green home

Think about the Environment when Melting Ice

Posted on February 18, 2010. Filed under: air quality, green home, green services, living green, water conservation | Tags: , , , , , |

SPECIAL BLOG CONTRIBUTION by Ryan Keith, Landscape Architect and General Contractor

As a Washington, DC resident, I have been digging out of the snow for the past week.  It has been back breaking work and I am excited for all the snow to melt.  Over the past 2 weeks, many of my clients have been contacting me to discuss the use of chemical Ice Melt products.  What are the best choices to ensure safety yet minimize environmental impact?

The first thing to realize is that Ice Melt products are not good for the environment but there are products that are less harmful.  Ideally, we would all use shovels to clear snow and ice and the sun would do the rest but, the reality is that Ice Melt products keep us safe walking around and keeping up with our busy schedules in the winter.

Here are the pros and cons of the different Ice Melt products and my feedback on which ones I use in an effort to be “greener”.

  • Not Green, but Effective in Melting: Currently, the most common and cost-effective Ice Melt product is Rock Salt (Sodium chloride).  This product is the most common product used by municipalities for roadway clearing and is quite effective at its job and it is cheap.  The problem with Rock Salt is what happens after the snow and ice are gone.  Rock Salt will kill vegetation, wash into the waterways and increase salinity, kill fish and contaminate drinking water.  Additionally, it is harmful to pet’s paws and is very corrosive to metals and concrete.
  • Greener Alternatives: Potassium chloride and Magnesium chloride are alternative chlorides that are better than traditional rock salt in that they do not harm plants but, they still wash into our waterways and have a great environmental impact.
  • Less Harmful, but Not Green. The second category of Ice Melt products is Urea (carbonyl diamide), these are commonly marketed as “green” Ice Melt products.  Urea is less hazardous to children and pets but will still release nitrates into the waterways, depleting oxygen in the water and killing fish.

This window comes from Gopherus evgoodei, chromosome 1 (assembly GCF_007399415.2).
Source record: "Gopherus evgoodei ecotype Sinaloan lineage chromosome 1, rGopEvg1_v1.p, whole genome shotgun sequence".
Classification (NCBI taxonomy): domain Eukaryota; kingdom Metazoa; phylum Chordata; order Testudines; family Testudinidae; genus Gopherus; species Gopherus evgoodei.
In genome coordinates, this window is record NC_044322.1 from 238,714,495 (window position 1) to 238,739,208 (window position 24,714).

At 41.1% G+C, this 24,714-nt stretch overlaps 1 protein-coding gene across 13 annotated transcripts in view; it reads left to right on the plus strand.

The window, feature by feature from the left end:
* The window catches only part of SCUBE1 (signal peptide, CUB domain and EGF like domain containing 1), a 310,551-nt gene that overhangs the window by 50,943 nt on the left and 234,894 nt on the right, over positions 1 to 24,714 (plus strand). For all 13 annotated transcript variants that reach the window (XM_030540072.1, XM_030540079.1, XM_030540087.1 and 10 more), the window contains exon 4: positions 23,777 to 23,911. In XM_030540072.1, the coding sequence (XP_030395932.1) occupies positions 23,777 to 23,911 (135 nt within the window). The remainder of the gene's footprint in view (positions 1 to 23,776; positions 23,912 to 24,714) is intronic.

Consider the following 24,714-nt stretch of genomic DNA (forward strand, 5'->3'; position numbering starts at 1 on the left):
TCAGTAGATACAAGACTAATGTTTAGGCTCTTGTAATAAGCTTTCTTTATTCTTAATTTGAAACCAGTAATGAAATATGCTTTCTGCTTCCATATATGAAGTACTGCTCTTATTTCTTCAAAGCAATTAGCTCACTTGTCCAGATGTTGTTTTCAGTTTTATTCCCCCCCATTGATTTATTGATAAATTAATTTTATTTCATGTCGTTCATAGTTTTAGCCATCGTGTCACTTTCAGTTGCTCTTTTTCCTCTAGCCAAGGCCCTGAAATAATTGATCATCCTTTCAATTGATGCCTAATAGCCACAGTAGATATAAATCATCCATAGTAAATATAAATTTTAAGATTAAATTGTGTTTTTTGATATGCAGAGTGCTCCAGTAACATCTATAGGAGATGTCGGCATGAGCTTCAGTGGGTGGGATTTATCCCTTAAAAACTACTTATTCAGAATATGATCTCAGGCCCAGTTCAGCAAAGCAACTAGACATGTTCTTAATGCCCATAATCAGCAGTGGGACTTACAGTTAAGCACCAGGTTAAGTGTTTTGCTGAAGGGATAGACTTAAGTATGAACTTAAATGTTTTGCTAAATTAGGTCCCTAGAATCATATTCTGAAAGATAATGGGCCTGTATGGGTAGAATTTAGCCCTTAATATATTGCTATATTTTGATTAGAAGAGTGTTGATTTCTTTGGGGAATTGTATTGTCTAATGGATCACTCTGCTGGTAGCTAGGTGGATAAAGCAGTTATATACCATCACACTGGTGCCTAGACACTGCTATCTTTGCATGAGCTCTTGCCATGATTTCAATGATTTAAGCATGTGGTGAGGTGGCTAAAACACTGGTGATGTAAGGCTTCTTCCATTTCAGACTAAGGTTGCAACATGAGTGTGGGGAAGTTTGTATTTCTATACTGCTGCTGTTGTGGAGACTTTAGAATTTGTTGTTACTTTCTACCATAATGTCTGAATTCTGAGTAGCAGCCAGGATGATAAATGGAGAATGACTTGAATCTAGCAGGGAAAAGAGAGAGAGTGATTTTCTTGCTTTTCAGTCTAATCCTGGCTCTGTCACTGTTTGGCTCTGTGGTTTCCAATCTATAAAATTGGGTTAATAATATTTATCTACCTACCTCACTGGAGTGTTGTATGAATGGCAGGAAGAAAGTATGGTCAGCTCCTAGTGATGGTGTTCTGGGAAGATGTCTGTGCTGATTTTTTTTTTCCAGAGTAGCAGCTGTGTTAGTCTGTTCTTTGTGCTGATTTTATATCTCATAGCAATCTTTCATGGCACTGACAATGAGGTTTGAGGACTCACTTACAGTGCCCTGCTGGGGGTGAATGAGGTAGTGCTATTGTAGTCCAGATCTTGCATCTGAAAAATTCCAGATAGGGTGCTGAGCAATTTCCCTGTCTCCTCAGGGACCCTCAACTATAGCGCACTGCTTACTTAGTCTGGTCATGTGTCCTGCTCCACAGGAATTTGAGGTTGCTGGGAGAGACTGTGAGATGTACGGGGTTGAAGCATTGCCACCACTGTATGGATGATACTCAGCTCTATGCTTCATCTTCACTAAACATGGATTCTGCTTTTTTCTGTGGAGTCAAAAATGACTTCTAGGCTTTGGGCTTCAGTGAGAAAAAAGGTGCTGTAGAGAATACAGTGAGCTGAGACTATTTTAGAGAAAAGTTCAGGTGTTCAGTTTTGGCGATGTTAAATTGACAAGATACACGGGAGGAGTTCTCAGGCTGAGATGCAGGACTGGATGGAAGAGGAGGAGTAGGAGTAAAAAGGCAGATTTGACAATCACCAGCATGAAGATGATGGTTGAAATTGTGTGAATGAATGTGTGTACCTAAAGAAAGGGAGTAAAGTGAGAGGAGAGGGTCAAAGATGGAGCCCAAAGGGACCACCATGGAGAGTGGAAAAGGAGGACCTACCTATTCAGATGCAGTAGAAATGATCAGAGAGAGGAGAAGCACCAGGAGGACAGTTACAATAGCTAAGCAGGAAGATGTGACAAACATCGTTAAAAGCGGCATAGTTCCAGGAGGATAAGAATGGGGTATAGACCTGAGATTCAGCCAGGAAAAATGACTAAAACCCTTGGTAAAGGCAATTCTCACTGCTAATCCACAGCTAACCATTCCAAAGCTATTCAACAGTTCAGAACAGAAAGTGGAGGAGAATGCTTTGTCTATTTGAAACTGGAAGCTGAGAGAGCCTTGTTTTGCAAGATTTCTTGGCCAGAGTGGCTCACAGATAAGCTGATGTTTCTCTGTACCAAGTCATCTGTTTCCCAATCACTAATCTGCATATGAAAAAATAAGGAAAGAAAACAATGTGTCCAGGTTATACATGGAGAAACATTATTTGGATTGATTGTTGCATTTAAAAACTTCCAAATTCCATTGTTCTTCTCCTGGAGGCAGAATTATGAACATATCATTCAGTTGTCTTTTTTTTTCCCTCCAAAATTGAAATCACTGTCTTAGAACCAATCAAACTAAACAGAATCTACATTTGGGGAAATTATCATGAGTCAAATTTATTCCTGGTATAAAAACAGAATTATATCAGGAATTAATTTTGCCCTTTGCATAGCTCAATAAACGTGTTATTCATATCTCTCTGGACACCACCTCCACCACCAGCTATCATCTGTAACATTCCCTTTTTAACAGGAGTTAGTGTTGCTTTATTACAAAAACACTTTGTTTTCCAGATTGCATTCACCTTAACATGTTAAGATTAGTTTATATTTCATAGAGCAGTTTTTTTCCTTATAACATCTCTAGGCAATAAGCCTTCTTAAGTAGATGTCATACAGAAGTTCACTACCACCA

• Greener Alternative: The better Urea based product is Coated Urea (Carbonyl diamide with glycol mixture) as it is less hazardous to children and pets and the glycol mixture inhibits the release of nitrogen into the waterways.  Limiting nitrogen in the water keeps our waterways healthy.
  • Municipal Ice Melt Mixes: The third category if Ice Melt is Biological Ad Mixtures.  These products do not work on their own yet, but increase the effectiveness of Rock Salt (Sodium chloride) when added together.  You can add a Beet Sugar Extract or Corn Extract to Rock Salt and it makes the Rock Salt more effective and thus reduces the potential quantity of rock salt needed to keep roadways clear.  These extracts are currently only being added at the municipal level and are not commercially available to consumers.  Since an enormous user of rock salt is municipalities, we should be encouraging our local department of transportation to utilize an extract to keep cost down by making the rock salt more effective and limiting rock salt in our waterways.
  • Greener, but More Expensive: The last category of Ice Melt are the Acetates.  The Acetates are Calcium Magnesium Acetate (CMA), Sodium Acetate (NAAC) and Potassium Acetate.  The acetates are some of the safest around children, pets and the environment.   The major drawback is that they are all significantly higher in cost.  It is common to see products that mix an Acetate with one of the Chlorides to form a more cost effective and more environmentally sensitive product.

Personally I use a Calcium Magnesium Acetate (CMA) by itself or mixed with salt to make it more effective at lower temperatures.  I have also used Coated Urea with success.  Most importantly, I do not over-use the products and only spread what is absolutely needed to maintain safety.  Less of any of the Ice Melt products is always better for the environment.  I also do my best to lobby the local Department of Transportation to use Biological Ad mixtures or Acetates with their Rock Salt to reduce impacts on the environment while keeping costs under control.  The Department of Transportation uses a lot more Ice Melt than consumers do and their decisions have a much greater impact on the environment.

About the Author: Ryan Keith is a Landscape Architect and General Contractor in the Washington, DC region.  His firm, Redux Garden + Home, specializes in environmentally sensitive design and construction practices.  See his work and contact him through his website at www.reduxgardenhome.com.

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Show Some Love to the Planet

Posted on February 14, 2010. Filed under: carbon footprint, green business, green home, green purchasing, living green, waste reduction | Tags: , , , , , , , |

It’s Valentine’s Day. If you are embracing a loving spirit today and sending some love to those important people in your life, why not throw Mother Earth into that mix. I have to admit that after more than a week of battling record snowfall in Washington D.C. I’m not loving Mama Earth so much and may have even muttered a “so much for global warming” under my breathe after the 20th time of shoveling my way out of my house – BUT – a day of sunshine and glistening snow had me feeling a little less bitter, and reflecting more about weather, climate change, and our environmental responsibilities regardless of how hot or cold it is on any given day or week.